68 Chantal Cramaussel, “Sociedad colonial y depredación ecológica. La provincia de Santa Bárbara”, en Sociedad y medioambiente en América, comp. Bernardo García Martínez y Alba González Jácome (México: COLMEX/Sociedad Panamericana de Geografía, 1999), 93-107.

69 Humberto Morales Moreno, “Medioambiente, recursos productivos y los proyectos de industrialización en México a finales del siglo XIX: 1890-1910”, en Tierra, agua y bosques: historia y medioambiente en el México central, coord. Alejandro Tortolero (México: CEMCA-I. Mora-U de Guadalajara, 1996), 361-396.

70 See Alejandro Tortolero, Tierra, agua y bosques…, 9-48.

71 The French historiography is not the only contributor to this change. Other traditions that integrate the bidirectional relationship between man and nature can be seen in Alejandro Tortolero, Tierra, agua y bosques…, 11-48. See also Donald Worster, The ends of, 293.

72 See Donald Worster, The ends of, 291, 292. Alfred Crosby, The past and…, 1177-1189. Richard Grover, “Editorial”, Environnement and History Vol. 1 No. 1 (1995): 1. Ramachandra Guha, The fissured land…, 7. Ramachandra Guha, How much should…, 21. Juan Martínez Alier, “Temas de historia económica-ecológica”, en Historia y ecología, eds. Manuel González de Molina y Juan Martínez Alier (Madrid: Revista Ayer-Marcial Pons- Librero, 1993), 19. J. R. McNeil, “Observations on the nature and culture of environmental history”, History and Theory Vol. 42 No. 4 (2003): 14. J.R. McNeil, J. A. Padua M. Rangarajan, Environmental…, 4.

73 Alejandro Tortolero, Tierra, agua y bosques…, 11. Gustavo Zarrilli, “Argentina, tierra de promisión. Una interpretación historiográfica de las relaciones entre la historia rural y la historia ambiental en la Argentina”, Revista de Historia Iberoamericana Vol. 7 No. 1 (2014): 112, 113; Reinaldo Funes, “Presentación”, en Naturaleza en declive (España: Centro Francisco Tomás y Valiente, UNED-Valencia, 2008), 13. Stefania Gallini, “Invitación a la historia ambiental”, Cuadernos Digitales Vol. 6 No. 18 (2002).

74 Roger Chartier, “L’histoire aujourd’hui: doutes, défis, propositions”, en Historia a debate, ed. Carlos Barros (España: Santiago de Compostela, 1995), 120.

75 See Carlos Sempat, Ciro Cardoso, Horacio Ciafardini, Juan Carlos Garavaglia y Ernesto Laclau, Modos de producción en América Latina (México: Siglo XXI, 1989).

76 See Rosa Congost y Pablo Luna, Pierre Vilar: une histoire totale, une histoire en construction (España: Editorial Universidad de Granada-Publicacions Universitat de València, 2004).

77 This lamentable oversight was part of the Spanish language edition of his work published by Crítica, where the editors signaled out that the natural environment was abbreviated in the translation and referred to the expanded version in French and Catalan. This is despite that Vilar sets up that in its origins his thesis was a geographic investigation and it is widely claimed as part of that generation of brilliant French geographers and historians like Febvre, Bloch, and Lefebvre. He signals out his debt with Vidal when he affirms that Vidal taught him how see the landscapes and objects of study: “If I would not have contemplated the cellars of the old Barcelonan houses, measured the “barques de mitajana” over the beaches of the Marina, followed the itinerary of the charioteers that transported bales of printed calico, barrels of pellets, and gold coins, photographed by the Masaías del Vallès and of the paper mills of Carme and of Capellades, compared irrigated Urgell with arid Urgell and with the Monegros desert, passing ten times through the port of Bonaigua and discovering in the depths of the Pyrenean, the high bell towers of Bof, would I have understood something from the report of doctor Santpons about the human overcrowding of Barcelona in 1780, of the accounts of the boat bosses from Canet and Calella, of the invoices of the merchant-manufacturer Alegre to his carriers, of the trip of Young…”. Pierre Vilar, Cataluña en la España Moderna, (España: Ed. Grijalbo, 1978), 17. Geography, then, places us in the concrete, in the limits of the field of observation.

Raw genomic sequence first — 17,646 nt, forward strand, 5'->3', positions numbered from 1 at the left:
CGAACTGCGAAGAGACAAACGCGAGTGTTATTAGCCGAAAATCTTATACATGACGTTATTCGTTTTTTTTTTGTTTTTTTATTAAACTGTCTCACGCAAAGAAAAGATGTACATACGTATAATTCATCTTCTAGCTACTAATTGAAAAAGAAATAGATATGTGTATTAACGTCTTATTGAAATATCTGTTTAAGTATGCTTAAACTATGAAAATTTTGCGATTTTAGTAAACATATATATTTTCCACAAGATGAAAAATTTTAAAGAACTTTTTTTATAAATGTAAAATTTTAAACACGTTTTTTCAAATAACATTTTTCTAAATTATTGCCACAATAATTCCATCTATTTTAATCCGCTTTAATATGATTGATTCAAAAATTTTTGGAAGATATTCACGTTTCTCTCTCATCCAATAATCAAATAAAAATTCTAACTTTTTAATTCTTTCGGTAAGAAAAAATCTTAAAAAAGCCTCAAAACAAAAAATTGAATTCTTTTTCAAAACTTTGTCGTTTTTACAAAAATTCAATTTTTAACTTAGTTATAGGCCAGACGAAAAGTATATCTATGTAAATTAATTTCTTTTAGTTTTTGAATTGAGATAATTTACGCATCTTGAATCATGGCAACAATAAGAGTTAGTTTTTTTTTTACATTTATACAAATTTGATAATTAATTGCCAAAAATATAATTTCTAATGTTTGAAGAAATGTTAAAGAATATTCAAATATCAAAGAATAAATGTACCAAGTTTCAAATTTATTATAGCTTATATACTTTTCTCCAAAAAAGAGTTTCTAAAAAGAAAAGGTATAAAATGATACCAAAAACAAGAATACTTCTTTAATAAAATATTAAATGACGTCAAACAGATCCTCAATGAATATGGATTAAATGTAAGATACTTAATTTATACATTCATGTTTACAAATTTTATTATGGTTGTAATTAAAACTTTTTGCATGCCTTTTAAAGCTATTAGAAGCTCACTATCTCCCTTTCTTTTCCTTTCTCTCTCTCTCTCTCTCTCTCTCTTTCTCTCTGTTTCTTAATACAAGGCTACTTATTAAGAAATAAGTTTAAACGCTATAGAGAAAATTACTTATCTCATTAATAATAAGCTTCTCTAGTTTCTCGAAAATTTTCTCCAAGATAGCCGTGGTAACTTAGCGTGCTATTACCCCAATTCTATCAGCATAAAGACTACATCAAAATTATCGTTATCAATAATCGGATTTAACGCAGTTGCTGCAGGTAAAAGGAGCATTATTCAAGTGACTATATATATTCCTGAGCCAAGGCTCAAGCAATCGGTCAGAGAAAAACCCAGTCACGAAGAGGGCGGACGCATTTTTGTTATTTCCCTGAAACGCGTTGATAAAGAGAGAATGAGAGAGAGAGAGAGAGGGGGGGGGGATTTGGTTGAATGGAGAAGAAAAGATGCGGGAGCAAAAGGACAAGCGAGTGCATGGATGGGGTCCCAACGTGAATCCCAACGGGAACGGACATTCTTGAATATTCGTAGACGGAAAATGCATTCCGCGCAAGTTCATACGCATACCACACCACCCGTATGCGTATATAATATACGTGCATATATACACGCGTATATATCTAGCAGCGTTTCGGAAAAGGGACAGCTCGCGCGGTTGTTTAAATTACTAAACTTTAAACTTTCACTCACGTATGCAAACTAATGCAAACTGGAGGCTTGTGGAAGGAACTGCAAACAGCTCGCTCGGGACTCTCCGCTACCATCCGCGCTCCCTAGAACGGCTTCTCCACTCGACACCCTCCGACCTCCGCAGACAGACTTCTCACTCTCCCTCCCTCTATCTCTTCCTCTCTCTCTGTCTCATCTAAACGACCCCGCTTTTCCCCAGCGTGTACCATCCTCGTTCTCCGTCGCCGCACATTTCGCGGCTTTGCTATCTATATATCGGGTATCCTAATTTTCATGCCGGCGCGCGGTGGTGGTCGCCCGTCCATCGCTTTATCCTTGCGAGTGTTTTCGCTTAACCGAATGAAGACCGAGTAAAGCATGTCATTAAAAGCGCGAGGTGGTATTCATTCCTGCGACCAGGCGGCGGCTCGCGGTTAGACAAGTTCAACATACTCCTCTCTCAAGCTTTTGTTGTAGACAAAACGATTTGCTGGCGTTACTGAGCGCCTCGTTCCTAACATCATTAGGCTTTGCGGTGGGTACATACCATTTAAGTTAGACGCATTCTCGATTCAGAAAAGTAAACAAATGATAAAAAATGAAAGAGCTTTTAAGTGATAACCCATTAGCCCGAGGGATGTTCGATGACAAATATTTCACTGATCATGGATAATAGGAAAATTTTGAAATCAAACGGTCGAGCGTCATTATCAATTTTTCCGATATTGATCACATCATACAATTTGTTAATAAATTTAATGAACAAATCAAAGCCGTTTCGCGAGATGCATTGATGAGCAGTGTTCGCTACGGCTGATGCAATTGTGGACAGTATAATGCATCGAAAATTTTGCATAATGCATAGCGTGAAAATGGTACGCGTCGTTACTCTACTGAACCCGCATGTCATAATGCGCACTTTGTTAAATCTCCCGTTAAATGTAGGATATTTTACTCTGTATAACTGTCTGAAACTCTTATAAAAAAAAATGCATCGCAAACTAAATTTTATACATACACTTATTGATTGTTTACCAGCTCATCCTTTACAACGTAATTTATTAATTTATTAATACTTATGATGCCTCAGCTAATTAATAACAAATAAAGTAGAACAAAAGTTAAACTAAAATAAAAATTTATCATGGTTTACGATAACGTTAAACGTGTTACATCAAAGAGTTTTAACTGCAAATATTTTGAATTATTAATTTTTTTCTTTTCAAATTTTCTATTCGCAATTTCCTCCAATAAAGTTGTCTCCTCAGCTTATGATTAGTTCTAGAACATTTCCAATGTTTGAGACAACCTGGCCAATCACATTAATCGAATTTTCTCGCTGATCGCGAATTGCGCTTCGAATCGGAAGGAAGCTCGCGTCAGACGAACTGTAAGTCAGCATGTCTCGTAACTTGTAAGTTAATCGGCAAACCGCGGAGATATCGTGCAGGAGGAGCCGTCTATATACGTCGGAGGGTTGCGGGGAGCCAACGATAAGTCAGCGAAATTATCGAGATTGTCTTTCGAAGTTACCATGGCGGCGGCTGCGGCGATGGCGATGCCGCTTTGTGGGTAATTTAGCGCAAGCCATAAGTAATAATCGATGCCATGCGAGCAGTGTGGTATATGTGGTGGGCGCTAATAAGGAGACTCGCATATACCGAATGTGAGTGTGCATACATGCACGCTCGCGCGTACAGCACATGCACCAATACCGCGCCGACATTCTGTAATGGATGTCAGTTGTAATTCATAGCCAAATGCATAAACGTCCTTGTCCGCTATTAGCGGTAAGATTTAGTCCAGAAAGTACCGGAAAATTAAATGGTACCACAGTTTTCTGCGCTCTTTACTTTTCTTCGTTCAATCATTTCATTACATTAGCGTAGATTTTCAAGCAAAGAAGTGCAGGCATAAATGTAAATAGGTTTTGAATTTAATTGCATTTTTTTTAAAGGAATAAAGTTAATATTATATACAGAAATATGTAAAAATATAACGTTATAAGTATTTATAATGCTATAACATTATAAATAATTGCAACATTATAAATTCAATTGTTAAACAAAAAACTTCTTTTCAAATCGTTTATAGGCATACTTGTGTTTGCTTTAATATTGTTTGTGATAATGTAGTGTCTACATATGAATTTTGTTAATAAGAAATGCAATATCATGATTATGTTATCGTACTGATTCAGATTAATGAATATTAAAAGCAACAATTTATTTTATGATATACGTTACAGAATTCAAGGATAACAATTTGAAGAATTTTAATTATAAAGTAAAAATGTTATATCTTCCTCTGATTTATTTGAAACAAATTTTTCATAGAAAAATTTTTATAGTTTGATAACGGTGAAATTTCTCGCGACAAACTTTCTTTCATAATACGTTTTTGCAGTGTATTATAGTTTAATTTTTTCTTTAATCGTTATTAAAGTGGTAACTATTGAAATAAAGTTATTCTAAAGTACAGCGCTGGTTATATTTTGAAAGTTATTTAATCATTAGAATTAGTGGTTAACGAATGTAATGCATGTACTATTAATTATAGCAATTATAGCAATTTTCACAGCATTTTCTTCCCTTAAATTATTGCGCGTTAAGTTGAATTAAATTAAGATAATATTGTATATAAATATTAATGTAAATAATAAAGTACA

78 Geneviève Massard-Guilbaud, “De la “part du milieu” à l’histoire de l’environnement”, Le Mouvement Vol. 3 No. 200 (2002): 64-72. Geneviève Massard-Guilbaud, “Ville et environnement”, Histoire Urbaine Vol. 1 No. 18 (2007): 5-21.

79 Geneviève Massard-Guilbaud, Ville et environnement (2007), 6-7. F. Locher y G. Quenet “L’histoire environnementale: origines, enjeux et perspectives d’un noveau chantier”, Revue d’histoire moderne et contemporaine Vol. 4 No. 56 (2009): 7-38. Develop one position that invites a debate; indisputably, the founders had an influence on environmental history; there are also several critiques by Massard worth noting.

80 The first symposium of environmental history was heled in Stockholm in 1994 where the fundamental theme was the environment (Threatened peoples and environments in the Americas). There Alain Musset and A. Tortolero coordinated a symposium over “The Environment, Agriculture, and Industry in the Basin of Mexico: Various Centuries of Transformation” which led to the first book of environmental history in Mexico, Alejandro Tortolero, Tierra, agua y bosques: historia y medio ambiente en el México central (México: CEMCA-I. Mora- U de Guadalajara, 1996). This was followed by various reunions in the Congresses of Americanists and of Environmental History (Chile, 2003, Cuba, 2004, Carmona, 2006, Belo Horizonte, 2008, La Paz, 2010, Leyva, 2012).

81 For a glimpse of the Symposium of American Environmental History of Havana in 2004, the second most important delegation of the congress after Mexico (45) was the North American one with 15. From Europe, there were only 4 Spaniards and 3 Englishmen: see Omayra Perales Martínez, “El II Simposio Internacional de Historia Ambiental Americana La Habana, 25 y 27 de octubre, 2004”, Investigaciones Geográficas (Mx) No. 56 (2005): 179-181.

82 The chair of Environmental History commences in EHESS with Genevieve Massard in 2006, and although there are no journals such as the North American review Environmental History (1976) or the British review Environment and History (1995), a recent issue of Annales is dedicated to the environmental issues (2011) as is one of the issues Revue d’Histoire Moderne et Contemporaine in 2009. In the United States the American Society for Environmental History was created in 1976, and one was also created in Europe in 1999. McNeil, Observations on the…, 11.